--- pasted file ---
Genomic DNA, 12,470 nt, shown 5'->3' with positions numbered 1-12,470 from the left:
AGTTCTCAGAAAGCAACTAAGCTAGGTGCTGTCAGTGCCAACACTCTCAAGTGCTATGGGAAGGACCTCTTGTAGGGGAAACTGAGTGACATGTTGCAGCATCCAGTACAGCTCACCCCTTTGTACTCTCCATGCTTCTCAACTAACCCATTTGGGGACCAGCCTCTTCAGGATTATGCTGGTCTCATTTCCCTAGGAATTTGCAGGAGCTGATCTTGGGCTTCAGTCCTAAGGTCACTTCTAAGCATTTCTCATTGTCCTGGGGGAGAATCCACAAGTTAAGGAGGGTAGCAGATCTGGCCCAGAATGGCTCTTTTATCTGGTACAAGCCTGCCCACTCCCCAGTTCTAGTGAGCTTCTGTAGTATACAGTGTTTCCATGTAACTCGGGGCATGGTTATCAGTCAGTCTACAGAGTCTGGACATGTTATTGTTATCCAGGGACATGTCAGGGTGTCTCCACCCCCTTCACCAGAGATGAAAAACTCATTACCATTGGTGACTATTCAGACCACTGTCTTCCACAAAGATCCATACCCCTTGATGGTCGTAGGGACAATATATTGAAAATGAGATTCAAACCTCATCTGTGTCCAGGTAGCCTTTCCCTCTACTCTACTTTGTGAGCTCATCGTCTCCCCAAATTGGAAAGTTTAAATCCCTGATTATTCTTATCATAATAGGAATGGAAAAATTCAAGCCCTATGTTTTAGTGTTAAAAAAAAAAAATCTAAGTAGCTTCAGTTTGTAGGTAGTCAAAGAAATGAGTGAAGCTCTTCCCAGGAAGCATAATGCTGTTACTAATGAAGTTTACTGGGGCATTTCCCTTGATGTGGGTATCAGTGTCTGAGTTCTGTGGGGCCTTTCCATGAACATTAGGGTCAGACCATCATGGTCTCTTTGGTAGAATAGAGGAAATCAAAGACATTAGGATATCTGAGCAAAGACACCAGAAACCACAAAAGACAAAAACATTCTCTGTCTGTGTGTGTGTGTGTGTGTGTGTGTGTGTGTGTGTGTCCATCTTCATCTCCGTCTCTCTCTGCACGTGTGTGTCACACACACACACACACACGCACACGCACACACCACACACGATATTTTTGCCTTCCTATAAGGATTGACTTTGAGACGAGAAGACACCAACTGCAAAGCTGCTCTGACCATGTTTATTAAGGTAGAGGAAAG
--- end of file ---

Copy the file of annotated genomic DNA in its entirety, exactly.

Genomic DNA, 12,470 nt, shown 5'->3' with positions numbered 1-12,470 from the left:
AGTTCTCAGAAAGCAACTAAGCTAGGTGCTGTCAGTGCCAACACTCTCAAGTGCTATGGGAAGGACCTCTTGTAGGGGAAACTGAGTGACATGTTGCAGCATCCAGTACAGCTCACCCCTTTGTACTCTCCATGCTTCTCAACTAACCCATTTGGGGACCAGCCTCTTCAGGATTATGCTGGTCTCATTTCCCTAGGAATTTGCAGGAGCTGATCTTGGGCTTCAGTCCTAAGGTCACTTCTAAGCATTTCTCATTGTCCTGGGGGAGAATCCACAAGTTAAGGAGGGTAGCAGATCTGGCCCAGAATGGCTCTTTTATCTGGTACAAGCCTGCCCACTCCCCAGTTCTAGTGAGCTTCTGTAGTATACAGTGTTTCCATGTAACTCGGGGCATGGTTATCAGTCAGTCTACAGAGTCTGGACATGTTATTGTTATCCAGGGACATGTCAGGGTGTCTCCACCCCCTTCACCAGAGATGAAAAACTCATTACCATTGGTGACTATTCAGACCACTGTCTTCCACAAAGATCCATACCCCTTGATGGTCGTAGGGACAATATATTGAAAATGAGATTCAAACCTCATCTGTGTCCAGGTAGCCTTTCCCTCTACTCTACTTTGTGAGCTCATCGTCTCCCCAAATTGGAAAGTTTAAATCCCTGATTATTCTTATCATAATAGGAATGGAAAAATTCAAGCCCTATGTTTTAGTGTTAAAAAAAAAAAATCTAAGTAGCTTCAGTTTGTAGGTAGTCAAAGAAATGAGTGAAGCTCTTCCCAGGAAGCATAATGCTGTTACTAATGAAGTTTACTGGGGCATTTCCCTTGATGTGGGTATCAGTGTCTGAGTTCTGTGGGGCCTTTCCATGAACATTAGGGTCAGACCATCATGGTCTCTTTGGTAGAATAGAGGAAATCAAAGACATTAGGATATCTGAGCAAAGACACCAGAAACCACAAAAGACAAAAACATTCTCTGTCTGTGTGTGTGTGTGTGTGTGTGTGTGTGTGTGTGTGTCCATCTTCATCTCCGTCTCTCTCTGCACGTGTGTGTCACACACACACACACACACGCACACGCACACACCACACACGATATTTTTGCCTTCCTATAAGGATTGACTTTGAGACGAGAAGACACCAACTGCAAAGCTGCTCTGACCATGTTTATTAAGGTAGAGGAAAG